Brigid Kosgei (30:22) and Rhonex Kipruto (27:01) Break Course Records and Win $50,000 Bonuses at 50th Peachtree Road Race
By David Monti, @d9monti with additional on-site reporting by LetsRun’s Steve Soprano July 4, 2019 (c) 2019 Race Results Weekly, all rights reserved Spurred on by the chance to pocket $50,000 course record bonuses, Kenyans Brigid Kosgei and Rhonex Kipruto broke the women’s and men’s course records, respectively, at today’s 50th AJC Peachtree Road Race 10-K in […]
By David Monti, @d9monti with additional on-site reporting by LetsRun’s Steve Soprano
July 4, 2019
(c) 2019 Race Results Weekly, all rights reserved
Spurred on by the chance to pocket $50,000 course record bonuses, Kenyans Brigid Kosgei and Rhonex Kipruto broke the women’s and men’s course records, respectively, at today’s 50th AJC Peachtree Road Race 10-K in Atlanta. Kosgei, the reigning Chicago and London Marathons champion, clocked 30:22, ten seconds under Lornah Kiplagat’s 2002 record of 30:32. Kipruto, the reigning world U20 10,000m champion, ran 27:01, just three seconds under the late Joseph Kimani’s 1996 standard of 27:04. Both athletes were also awarded $8,000 as race champions.
Kosgei had to fight for her victory right to the line. She was one of four women in contention at the four-mile mark (19:36), all Kenyans: Fancy Chemutai, Agnes Tirop, Caroline Chepkoech Kipkirui, and Kosgei. The quartet was still together through 5 miles (24:44), and appeared to be too far behind the course record pace to achieve the bonus.
“I think the race for the record is gone on the women’s side but we have an outstanding race,” said commentator Craig Masback on the NBC Sports Gold broadcast.
Tirop was the first to be dropped when Kosgei accelerated with 26 minutes and 45 seconds on the race clock. Looking back a few times, she continued to press the pace and appeared to break away to try for the record alone.
Kosgei Battles Back for Win and Record
But less than two minutes later, Kosgei appeared to have blown up. Chemutai, the winner of the B.A.A. 10-K nearly two weeks ago, passed Kosgei. Seconds later, Tirop also passed her.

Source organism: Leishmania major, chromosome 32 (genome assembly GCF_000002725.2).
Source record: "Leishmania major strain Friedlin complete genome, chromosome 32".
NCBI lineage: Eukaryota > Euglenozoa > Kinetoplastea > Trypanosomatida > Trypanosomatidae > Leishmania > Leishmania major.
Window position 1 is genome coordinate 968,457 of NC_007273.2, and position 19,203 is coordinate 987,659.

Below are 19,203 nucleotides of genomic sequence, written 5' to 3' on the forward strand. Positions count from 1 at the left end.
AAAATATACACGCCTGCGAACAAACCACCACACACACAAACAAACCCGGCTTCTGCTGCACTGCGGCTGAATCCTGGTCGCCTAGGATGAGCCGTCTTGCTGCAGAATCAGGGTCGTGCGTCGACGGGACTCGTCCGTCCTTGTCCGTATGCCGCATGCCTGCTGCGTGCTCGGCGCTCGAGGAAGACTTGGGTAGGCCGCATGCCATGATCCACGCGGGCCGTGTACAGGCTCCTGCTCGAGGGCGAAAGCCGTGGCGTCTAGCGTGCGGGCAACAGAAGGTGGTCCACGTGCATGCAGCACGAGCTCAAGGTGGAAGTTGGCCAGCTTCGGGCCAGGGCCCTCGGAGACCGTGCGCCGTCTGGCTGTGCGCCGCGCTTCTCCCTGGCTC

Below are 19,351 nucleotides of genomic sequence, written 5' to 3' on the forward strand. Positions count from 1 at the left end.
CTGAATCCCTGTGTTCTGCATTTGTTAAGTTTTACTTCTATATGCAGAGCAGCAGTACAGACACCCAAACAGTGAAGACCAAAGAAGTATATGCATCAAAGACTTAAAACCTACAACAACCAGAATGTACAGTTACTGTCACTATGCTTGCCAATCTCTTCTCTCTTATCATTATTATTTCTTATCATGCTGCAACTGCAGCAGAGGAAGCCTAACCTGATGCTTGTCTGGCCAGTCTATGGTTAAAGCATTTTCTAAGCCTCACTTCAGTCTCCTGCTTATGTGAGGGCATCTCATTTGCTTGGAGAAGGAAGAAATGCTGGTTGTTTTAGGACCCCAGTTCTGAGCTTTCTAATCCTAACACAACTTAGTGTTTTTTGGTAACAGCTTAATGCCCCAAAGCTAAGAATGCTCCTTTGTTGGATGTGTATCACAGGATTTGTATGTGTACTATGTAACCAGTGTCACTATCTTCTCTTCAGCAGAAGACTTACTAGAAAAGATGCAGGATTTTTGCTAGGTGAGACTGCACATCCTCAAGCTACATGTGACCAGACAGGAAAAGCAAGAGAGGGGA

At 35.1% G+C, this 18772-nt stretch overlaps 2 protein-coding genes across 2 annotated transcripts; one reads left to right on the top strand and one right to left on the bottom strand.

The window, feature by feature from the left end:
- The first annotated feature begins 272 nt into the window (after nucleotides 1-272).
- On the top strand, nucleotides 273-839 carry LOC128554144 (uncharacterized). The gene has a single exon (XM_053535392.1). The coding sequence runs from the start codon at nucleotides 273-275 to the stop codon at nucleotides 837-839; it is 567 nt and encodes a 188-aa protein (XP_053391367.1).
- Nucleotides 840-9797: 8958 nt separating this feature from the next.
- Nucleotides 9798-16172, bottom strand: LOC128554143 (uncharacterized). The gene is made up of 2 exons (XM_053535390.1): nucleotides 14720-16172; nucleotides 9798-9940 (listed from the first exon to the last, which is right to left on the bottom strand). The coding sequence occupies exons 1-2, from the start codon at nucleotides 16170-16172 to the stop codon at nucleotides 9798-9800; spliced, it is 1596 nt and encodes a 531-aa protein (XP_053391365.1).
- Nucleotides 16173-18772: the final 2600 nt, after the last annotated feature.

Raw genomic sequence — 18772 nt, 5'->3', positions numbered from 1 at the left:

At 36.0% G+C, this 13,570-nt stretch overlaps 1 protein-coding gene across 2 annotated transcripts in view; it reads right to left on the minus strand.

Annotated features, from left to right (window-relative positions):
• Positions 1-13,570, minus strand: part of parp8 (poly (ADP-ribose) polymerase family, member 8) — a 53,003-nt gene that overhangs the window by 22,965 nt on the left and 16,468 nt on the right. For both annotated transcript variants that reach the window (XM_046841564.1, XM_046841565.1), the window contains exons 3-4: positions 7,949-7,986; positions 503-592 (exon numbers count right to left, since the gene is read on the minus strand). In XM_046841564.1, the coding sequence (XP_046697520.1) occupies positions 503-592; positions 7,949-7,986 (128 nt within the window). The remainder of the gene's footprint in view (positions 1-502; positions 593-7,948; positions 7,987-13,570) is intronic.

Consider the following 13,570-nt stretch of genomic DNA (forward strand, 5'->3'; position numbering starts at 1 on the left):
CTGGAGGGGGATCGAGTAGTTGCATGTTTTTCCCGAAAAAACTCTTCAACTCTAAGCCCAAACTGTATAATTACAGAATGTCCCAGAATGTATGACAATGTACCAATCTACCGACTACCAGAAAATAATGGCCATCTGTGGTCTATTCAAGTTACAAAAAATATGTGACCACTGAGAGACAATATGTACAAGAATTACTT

Gritting her teeth and clearly in pain, Kosgei found some extra energy and rejoined the fight. Using the downhill section of the course before the finish, she upped her pace and as the finish line came into view, she and Tirop were shoulder to shoulder and running all-out. Kosgei angled to the right just before the tape, causing Tirop to cut left behind her, losing a step. At the line Kosgei had a step on Tirop, but both women were given the same time of 30:22. Chemutai ended up third in 30:32.
Kipruto mostly raced the clock today. He passed through the one-mile mark in 4:21 (pacemaker Brandon Lasater had already dropped out), and by two miles (8:25) only his younger brother, Bravin Kipkogei Kiptoo, was able to stay with him. Kipruto blasted through the 5-K in 13:12, and four miles in 17:19. His 5-mile split was about 21:50, which put him slightly behind course record pace.
But like Kosgei, Kipruto took full advantage of the final downhill section into Piedmont Park. Sprinting full-out to the line with his unique toes-out running style, he got the record.
“Wow, this guy is a sensation,” said Masback.
Kipruto’s brother got second in 27:31 and Kennedy Kimutai, another Kenyan, finished third in 27:56.
The top Americans on the day were Colin Bennie on the men’s side in 29:10 (8th place) and Emily Sisson on the women’s side in 32:03 (7th place).
About 60,000 runners entered the race today, which was founded by the Atlanta Track Club in 1970 when only 122 athletes finished. It is now the world’s largest fully-scored 10-K.
Top 30 Women’s Results:
Top 20 Men’s Results:
Quick Thought: Kosgei had to really work for the win and the record bonus
Someone just browsing headlines today might assume that the women’s course record going down was a foregone conclusion. Considering the Kosgei broke it by 10 seconds, the $50,000 bonus on the line, the incredible field with three of the six fastest women of all time, and the fact that all four course records (men’s, women’s, and both wheelchair) were broken, the story writes itself pretty neatly. But it wasn’t a sure thing at all for Kosgei, who had to battle the clock as well as her competitors to get it done.
When they hit 5 miles they were only on pace for a 30:44 and Kosgei was really straining trying to make up for lost time. It’s a fine line, pushing the pace without ending up the sacrificial lamb for your competitors, but she took advantage of the downhill at the end and managed to close her final 1.2 miles in 4:38 pace. An amazing finish to maintain her unbeaten streak, which began at last year’s Chicago Marathon and has now extended to six races.
Post-race, Kosgei talked about the close battle and said, “It’s tough because I was seeing Fancy and Tirop, they wouldn’t let me [go]. …I move a bit, they were not leaving me. I move a bit, they were not leaving me.” She said she just tried to relax until 100m to go and then “ran her own race” and “struggled up to her maximum.”
Quick Thought: A crazy finish